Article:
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No. 135: MAY-JUN 2001

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Don't Stomp on Ball Lightning!

Mid-December 1991. Brixham, Devon.

Two young men aged about 22/23, Mr. Andrew Clark and friend, were inside Mr. Clark's cottage when a storm of lightning and thunder began. Suddenly, an orange fuzzy airborne blob, the size of a football but not perfectly spherical, came through the wall -- so it was said -- and hovered at a low level. His friend lept on to a settee; Andrew Clark jumped on to the lightning ball. This burnt the plastic sole of one of his training shoes and melted a hole some 50 to 70 mm across. The lightning ball was disrupted and "a part of it" went sideways and burnt out the transformer of his C.B. radio (to which was attached a radio mast fixed on the roof outside). The total duration of the event had been about five seconds. Andrew's foot was quite badly burned and he had to go to the doctor for treatment.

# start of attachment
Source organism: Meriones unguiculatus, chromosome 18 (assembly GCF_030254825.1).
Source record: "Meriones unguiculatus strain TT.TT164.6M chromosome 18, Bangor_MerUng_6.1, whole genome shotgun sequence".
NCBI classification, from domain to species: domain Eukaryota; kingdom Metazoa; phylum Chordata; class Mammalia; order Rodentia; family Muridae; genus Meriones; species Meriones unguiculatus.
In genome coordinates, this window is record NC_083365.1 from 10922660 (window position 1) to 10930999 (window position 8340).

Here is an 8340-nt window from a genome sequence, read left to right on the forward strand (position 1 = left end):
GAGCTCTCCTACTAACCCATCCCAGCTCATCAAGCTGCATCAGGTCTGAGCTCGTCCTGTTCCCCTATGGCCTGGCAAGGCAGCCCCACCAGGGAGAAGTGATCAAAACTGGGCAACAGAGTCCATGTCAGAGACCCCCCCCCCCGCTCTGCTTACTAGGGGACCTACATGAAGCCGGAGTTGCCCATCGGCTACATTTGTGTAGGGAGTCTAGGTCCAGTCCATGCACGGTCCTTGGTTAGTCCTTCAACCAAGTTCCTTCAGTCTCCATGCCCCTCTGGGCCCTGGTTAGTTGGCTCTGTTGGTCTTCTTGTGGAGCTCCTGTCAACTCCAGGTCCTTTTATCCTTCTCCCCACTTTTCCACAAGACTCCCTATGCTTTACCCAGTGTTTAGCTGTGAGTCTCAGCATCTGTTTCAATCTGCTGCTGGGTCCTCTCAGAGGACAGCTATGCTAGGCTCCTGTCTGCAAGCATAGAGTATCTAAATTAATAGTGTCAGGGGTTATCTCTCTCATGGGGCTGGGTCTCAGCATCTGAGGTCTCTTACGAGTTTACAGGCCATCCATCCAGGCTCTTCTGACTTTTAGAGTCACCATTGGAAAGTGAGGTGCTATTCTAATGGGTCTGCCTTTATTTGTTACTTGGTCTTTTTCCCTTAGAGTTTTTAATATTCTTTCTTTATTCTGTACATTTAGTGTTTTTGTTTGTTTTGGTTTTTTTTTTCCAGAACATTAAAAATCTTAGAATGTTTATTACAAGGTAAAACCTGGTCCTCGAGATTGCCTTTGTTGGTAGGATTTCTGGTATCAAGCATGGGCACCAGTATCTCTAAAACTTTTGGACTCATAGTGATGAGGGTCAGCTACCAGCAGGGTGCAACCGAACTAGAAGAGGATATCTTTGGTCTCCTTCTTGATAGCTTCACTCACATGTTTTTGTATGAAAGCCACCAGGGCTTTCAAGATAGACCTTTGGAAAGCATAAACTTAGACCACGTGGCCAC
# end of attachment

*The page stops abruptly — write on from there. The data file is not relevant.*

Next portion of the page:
(Anonymous; "Ball Lightning at Brixham in 1991," Journal of Meteorology, U.K., 26:22, 2001.)

From Science Frontiers #135, MAY-JUN 2001. 2001 William R. Corliss

Other Sites of Interest

  • SIS. Catastrophism, archaeoastronomy, ancient history, mythology and astronomy.

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